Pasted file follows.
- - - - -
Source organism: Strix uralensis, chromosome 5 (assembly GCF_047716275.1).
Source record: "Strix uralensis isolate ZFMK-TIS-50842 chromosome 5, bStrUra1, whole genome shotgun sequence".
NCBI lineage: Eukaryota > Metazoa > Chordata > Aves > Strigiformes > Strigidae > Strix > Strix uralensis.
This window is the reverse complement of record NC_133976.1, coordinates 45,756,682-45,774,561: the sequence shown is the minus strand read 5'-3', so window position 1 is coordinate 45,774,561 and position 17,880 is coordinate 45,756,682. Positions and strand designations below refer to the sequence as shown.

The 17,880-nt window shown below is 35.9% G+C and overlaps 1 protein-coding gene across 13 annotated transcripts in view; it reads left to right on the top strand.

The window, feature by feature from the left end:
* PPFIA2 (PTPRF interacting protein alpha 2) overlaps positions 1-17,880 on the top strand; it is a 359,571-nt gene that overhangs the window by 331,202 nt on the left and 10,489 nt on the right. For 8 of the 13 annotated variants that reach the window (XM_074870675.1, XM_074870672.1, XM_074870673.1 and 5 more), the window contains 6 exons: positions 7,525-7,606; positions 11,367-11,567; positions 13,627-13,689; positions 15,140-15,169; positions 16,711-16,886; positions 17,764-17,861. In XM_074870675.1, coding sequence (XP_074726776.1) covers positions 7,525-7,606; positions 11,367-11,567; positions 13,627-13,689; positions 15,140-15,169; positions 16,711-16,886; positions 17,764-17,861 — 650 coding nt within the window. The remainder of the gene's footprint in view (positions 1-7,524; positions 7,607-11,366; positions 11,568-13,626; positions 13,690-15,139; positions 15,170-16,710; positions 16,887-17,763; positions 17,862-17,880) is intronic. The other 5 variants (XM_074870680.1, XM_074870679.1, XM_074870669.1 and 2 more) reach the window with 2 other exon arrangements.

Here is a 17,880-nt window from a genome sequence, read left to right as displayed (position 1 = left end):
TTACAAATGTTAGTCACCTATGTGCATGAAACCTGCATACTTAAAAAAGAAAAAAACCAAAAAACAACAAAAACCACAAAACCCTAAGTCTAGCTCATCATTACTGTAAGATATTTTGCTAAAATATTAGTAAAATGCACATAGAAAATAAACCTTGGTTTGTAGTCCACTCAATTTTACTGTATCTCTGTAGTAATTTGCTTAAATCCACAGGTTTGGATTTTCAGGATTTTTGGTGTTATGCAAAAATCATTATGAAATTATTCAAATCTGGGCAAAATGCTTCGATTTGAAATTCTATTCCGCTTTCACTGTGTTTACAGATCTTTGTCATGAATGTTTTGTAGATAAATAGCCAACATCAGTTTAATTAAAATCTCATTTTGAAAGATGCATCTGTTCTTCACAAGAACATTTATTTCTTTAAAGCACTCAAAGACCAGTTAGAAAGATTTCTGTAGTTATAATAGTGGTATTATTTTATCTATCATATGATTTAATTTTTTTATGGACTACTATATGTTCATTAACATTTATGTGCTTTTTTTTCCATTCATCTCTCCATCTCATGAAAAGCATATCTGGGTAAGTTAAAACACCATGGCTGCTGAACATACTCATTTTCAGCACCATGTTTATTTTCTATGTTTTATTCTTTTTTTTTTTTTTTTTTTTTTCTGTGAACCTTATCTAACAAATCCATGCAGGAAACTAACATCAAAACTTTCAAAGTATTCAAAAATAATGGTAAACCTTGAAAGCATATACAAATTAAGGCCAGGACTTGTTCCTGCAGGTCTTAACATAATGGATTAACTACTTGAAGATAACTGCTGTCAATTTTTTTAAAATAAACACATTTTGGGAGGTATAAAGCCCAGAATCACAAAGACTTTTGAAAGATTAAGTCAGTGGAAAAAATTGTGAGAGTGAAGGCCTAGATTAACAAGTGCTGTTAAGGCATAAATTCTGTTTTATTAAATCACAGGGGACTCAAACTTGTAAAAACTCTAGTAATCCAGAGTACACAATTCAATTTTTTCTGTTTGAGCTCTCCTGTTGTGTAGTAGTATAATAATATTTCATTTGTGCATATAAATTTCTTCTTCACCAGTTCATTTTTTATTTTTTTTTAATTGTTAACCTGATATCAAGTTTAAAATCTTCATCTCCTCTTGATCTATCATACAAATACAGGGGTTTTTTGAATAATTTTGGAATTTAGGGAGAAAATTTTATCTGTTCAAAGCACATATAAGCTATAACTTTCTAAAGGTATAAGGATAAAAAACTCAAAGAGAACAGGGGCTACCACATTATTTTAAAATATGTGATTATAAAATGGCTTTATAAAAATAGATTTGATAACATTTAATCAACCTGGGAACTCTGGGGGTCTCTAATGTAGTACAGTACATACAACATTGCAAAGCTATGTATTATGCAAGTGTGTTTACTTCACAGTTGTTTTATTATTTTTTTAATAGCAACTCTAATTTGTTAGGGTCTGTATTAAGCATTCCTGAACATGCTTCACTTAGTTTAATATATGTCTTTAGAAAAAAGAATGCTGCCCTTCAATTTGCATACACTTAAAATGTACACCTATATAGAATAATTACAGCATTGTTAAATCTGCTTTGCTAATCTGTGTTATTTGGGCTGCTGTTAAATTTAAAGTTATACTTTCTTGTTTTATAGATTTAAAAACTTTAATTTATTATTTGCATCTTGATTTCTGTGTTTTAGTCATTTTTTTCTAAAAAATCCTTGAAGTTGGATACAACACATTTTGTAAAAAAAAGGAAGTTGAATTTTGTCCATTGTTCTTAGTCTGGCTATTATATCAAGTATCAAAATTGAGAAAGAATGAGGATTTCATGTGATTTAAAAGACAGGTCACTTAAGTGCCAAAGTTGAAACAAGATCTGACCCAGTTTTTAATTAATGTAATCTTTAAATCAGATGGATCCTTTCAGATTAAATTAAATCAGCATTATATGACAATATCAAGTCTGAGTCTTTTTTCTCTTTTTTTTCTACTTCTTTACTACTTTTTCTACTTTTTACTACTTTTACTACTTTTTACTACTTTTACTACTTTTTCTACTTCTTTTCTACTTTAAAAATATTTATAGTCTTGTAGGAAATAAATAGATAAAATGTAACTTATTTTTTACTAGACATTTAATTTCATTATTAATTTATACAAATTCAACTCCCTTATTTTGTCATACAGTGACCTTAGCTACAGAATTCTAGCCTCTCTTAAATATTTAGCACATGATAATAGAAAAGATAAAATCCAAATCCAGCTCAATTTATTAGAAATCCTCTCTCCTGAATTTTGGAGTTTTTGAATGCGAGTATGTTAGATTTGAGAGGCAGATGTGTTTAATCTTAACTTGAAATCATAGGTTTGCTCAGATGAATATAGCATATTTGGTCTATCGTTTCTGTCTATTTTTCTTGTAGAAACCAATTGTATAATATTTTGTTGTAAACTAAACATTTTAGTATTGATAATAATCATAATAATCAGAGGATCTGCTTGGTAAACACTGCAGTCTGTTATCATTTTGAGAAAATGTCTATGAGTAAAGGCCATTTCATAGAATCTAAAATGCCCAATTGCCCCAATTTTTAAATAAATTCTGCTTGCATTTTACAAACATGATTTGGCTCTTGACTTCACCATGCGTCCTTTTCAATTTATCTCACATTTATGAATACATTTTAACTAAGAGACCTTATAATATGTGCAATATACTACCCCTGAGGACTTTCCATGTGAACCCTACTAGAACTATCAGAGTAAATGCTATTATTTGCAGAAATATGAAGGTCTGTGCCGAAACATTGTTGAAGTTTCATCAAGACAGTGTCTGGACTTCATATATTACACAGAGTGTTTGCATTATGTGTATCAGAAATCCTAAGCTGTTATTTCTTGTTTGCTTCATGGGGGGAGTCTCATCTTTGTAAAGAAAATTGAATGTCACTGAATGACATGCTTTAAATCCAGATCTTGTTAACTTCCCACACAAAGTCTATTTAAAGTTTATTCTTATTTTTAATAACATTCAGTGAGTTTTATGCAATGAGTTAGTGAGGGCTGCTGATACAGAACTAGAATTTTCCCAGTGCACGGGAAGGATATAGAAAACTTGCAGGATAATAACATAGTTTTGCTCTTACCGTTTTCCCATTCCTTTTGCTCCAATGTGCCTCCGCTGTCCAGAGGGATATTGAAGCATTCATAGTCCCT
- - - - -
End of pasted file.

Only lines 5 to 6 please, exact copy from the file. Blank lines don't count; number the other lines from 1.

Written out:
The 17,880-nt window shown below is 35.9% G+C and overlaps 1 protein-coding gene across 13 annotated transcripts in view; it reads left to right on the top strand.

The window, feature by feature from the left end: